Every year, we write about Malaysians coming to the Lists of Forbes Billionaires according to their estimated net worth. It’s a term that often feels polite in the context of the rich, but we all have a personal net worth that we’ve probably never calculated.
Here you will detail what it is, why it matters, and how you can calculate with online resources to better understand and manage your finances.
What is net worth?
Simply put, your net worth is the difference between you own (assets) and what you duty (passive). Your assets include cash and investments, any real estate, cars and more, for example. On the other hand, loans, accounts payable (AP) and mortgages would make up your liabilities.
But before you look at how to calculate your net worth, it’s important to first understand why you want to do it.
What’s the point of knowing him?
If you are applying for a loan, whether for personal or business reasons, your equity may be important information for your lender. It gives them an accurate view of your finances and how much they can recover from the sale of your assets if you default (don’t pay off your loan).
Calculating your net worth also gives you an overview of your financial health in black and white. Say if the figure is negative, it means you owe more than you have, and vice versa if it is positive.
But having a negative equity does not immediately equate to being financially irresponsible. Instead, it just means you have more liabilities than assets, at least for now.
Knowing all this can be beneficial, as it can push you to think about what actions you can take to reduce your debt and grow your assets. Because, like COVID-19 cases, your net worth will fluctuate. However, like the pandemic, the general trend is important.
In theory, your net worth will grow as you age by settling loan repayments, acquiring more assets, earning higher income, and so on. However, your net worth may also decrease as you age as you begin to leverage your savings and investments for retirement funds.
Neither is thereideal“Or” healthy “equity, as it depends on each person’s unique financial situation and goal, so you’ll need to determine your own goals and work on them. Knowing your equity provides you with a baseline to find out how much more you will need to achieve this goal and allow you to chart your plan.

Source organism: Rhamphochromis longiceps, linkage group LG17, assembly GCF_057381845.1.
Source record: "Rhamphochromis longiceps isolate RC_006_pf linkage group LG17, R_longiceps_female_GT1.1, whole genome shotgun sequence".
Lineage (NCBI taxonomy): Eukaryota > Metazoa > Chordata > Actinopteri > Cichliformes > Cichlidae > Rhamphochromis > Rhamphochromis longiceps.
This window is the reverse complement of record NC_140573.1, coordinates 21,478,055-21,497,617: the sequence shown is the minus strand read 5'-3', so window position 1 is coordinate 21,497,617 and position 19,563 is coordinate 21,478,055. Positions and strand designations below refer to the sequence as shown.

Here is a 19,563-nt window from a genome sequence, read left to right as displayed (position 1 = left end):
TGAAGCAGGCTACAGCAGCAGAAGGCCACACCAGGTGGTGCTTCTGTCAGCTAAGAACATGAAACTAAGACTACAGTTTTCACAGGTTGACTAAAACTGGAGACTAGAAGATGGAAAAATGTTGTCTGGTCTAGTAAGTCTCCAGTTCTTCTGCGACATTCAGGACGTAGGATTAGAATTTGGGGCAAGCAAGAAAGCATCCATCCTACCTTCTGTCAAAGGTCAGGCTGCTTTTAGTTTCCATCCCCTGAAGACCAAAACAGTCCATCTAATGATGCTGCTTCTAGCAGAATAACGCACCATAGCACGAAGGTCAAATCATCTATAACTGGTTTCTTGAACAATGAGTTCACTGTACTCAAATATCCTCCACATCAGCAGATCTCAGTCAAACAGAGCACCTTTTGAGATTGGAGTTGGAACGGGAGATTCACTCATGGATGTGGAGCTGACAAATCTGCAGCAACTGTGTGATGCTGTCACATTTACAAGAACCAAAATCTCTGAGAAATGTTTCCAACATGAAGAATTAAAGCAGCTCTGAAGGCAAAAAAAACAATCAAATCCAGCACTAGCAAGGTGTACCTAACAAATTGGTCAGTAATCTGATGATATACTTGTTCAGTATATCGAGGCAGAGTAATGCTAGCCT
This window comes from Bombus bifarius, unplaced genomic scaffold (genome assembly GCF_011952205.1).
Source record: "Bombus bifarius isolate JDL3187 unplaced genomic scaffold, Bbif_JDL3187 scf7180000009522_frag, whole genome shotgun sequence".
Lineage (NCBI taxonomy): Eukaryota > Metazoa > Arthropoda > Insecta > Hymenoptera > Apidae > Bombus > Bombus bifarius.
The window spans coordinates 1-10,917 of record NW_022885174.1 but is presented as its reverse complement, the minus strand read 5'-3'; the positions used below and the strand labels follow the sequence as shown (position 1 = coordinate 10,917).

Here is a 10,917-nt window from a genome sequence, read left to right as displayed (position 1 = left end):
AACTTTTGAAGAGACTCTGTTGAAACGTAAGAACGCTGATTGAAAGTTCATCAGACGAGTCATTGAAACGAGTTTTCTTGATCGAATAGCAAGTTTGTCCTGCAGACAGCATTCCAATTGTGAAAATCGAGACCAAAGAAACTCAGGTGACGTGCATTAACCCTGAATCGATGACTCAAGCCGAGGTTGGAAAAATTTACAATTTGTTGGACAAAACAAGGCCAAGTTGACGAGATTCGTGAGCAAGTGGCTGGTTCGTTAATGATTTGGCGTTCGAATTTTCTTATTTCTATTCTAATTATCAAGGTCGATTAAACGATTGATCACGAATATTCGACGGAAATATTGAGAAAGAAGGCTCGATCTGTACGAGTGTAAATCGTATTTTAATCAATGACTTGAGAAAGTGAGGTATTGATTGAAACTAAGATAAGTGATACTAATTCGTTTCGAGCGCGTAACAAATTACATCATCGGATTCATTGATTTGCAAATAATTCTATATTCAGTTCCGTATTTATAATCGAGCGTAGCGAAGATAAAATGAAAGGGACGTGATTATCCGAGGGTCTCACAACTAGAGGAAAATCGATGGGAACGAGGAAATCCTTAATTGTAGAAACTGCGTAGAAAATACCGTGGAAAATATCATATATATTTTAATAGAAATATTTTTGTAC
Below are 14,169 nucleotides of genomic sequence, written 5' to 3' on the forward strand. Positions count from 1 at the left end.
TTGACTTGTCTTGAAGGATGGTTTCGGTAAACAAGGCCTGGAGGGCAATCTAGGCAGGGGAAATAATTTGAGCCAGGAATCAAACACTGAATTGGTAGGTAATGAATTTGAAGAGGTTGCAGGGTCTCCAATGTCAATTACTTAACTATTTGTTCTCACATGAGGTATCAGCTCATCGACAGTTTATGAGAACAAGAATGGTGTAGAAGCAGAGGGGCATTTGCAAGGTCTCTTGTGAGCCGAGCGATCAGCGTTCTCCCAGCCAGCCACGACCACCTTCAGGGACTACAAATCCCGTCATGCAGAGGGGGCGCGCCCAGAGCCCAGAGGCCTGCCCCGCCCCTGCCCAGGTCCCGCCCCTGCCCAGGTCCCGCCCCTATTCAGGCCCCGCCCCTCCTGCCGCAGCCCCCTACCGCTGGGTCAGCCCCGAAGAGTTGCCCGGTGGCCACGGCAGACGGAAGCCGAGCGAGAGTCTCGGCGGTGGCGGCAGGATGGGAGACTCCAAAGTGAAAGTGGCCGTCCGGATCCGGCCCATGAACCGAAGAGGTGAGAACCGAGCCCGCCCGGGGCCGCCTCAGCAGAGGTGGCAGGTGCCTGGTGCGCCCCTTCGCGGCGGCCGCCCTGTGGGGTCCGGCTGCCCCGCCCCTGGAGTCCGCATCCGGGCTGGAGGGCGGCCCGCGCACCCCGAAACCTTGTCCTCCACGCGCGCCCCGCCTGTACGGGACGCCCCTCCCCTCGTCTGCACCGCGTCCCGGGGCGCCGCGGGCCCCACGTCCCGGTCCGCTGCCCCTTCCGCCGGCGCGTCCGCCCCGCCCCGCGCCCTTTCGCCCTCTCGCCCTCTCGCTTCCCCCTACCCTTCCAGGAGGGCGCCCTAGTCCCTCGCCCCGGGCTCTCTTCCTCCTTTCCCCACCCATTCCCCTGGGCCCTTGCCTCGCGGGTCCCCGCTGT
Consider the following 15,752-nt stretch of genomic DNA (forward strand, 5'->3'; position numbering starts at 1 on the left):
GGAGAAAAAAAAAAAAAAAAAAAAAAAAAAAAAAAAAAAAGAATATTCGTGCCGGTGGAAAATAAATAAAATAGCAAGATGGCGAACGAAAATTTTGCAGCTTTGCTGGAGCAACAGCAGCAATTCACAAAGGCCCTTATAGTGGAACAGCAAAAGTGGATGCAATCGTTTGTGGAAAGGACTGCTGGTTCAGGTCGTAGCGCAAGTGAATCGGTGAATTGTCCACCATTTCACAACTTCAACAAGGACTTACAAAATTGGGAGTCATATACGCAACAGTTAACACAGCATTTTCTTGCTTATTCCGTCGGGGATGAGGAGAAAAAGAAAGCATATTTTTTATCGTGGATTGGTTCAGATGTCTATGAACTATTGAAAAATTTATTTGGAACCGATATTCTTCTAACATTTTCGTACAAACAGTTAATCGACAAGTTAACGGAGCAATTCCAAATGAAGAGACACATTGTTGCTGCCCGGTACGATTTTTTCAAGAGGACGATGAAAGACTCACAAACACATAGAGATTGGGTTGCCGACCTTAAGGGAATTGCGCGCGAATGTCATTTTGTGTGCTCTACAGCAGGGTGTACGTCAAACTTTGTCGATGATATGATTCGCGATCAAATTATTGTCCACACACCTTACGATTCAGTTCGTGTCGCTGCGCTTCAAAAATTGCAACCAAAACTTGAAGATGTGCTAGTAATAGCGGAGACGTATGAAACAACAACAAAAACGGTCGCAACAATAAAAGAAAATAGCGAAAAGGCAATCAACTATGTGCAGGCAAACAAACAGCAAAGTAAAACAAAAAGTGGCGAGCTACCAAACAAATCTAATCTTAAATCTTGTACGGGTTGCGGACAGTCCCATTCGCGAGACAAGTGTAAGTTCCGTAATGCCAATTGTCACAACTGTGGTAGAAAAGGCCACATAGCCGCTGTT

So how do I calculate it?
First, compile all your financial statements in one place and indicate the total value of your assets. They include the total amounts of:
- Checking and savings accounts;
- Physical cash;
- Brokerage and retirement accounts;
- The market value of your home;
- The value of items that can be sold at home (jewelry, electronics, furniture);
- Rental income after deducting the home loan and costs;
- Vehicles (cars, motorcycles or boats);
- Cash value of life insurance;
- Investments (shares, bonds, unit trust).
Then deduct the total amount of your intangible assets and liabilities, which are all of your outstanding debts, such as:
- Home loans (mortgage, equity loan, line of credit);
- Car loans;
- Pending credit card bills;
- Student loans;
- Medical bills,
- Taxes due;
- Personal loans;
- Other bills or outstanding debts.
Once you have collected all of your amounts, you can use the formula: Net Asset Value = Total Assets: Total Liabilities to determine your net worth.
What resources can help me calculate it?
Of course, the collection part is still up to you to determine when determining the amount of each asset and liability. However, it’s important to make conservative estimates when assigning a value on certain assets to avoid having an unrealistic view of your wealth.
Unlike taxes, there is no set rule about how often you need to calculate your net worth. Keep in mind that the goal is to keep track of it it is not so that you maintain a high net worth at all times. Rather, it’s about making sure you’re on track to achieve your short- and long-term financial goals, whether it’s to buy a house, a car, or start a business.
Other data points that provide you with more useful information are yours credit score (shows the degree of manipulation of the borrowed money), debt-to-income ratio (show your financial extension through the amount of your monthly income to cover what you have to pay) and your amount retirement savings score (show your future living standards according to your current age, salary and retirement savings)
- You can read other articles we have written about money management here.
Featured Image Credit: Robert Kuok by SCMP / Ananda Krishnan via Wikipedia